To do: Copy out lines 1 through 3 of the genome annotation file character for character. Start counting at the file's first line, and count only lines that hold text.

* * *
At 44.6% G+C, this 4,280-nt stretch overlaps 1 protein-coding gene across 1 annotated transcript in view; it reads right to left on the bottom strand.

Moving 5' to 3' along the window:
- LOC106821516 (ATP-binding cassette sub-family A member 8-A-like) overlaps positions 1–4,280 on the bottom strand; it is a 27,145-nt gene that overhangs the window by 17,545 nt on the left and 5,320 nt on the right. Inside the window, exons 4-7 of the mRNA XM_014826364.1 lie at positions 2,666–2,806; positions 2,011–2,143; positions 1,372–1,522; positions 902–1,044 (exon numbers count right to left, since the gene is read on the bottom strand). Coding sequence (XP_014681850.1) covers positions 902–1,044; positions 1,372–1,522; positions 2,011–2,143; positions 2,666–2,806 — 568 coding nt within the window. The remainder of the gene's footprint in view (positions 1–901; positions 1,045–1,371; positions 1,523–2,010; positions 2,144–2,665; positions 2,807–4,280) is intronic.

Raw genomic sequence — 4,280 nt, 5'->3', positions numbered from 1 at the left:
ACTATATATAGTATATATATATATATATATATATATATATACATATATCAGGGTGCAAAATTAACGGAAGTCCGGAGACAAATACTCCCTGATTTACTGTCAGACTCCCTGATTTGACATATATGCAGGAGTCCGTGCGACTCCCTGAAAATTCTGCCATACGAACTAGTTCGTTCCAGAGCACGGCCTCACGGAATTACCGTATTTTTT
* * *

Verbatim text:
At 44.6% G+C, this 4,280-nt stretch overlaps 1 protein-coding gene across 1 annotated transcript in view; it reads right to left on the bottom strand.

Moving 5' to 3' along the window:
- LOC106821516 (ATP-binding cassette sub-family A member 8-A-like) overlaps positions 1–4,280 on the bottom strand; it is a 27,145-nt gene that overhangs the window by 17,545 nt on the left and 5,320 nt on the right. Inside the window, exons 4-7 of the mRNA XM_014826364.1 lie at positions 2,666–2,806; positions 2,011–2,143; positions 1,372–1,522; positions 902–1,044 (exon numbers count right to left, since the gene is read on the bottom strand). Coding sequence (XP_014681850.1) covers positions 902–1,044; positions 1,372–1,522; positions 2,011–2,143; positions 2,666–2,806 — 568 coding nt within the window. The remainder of the gene's footprint in view (positions 1–901; positions 1,045–1,371; positions 1,523–2,010; positions 2,144–2,665; positions 2,807–4,280) is intronic.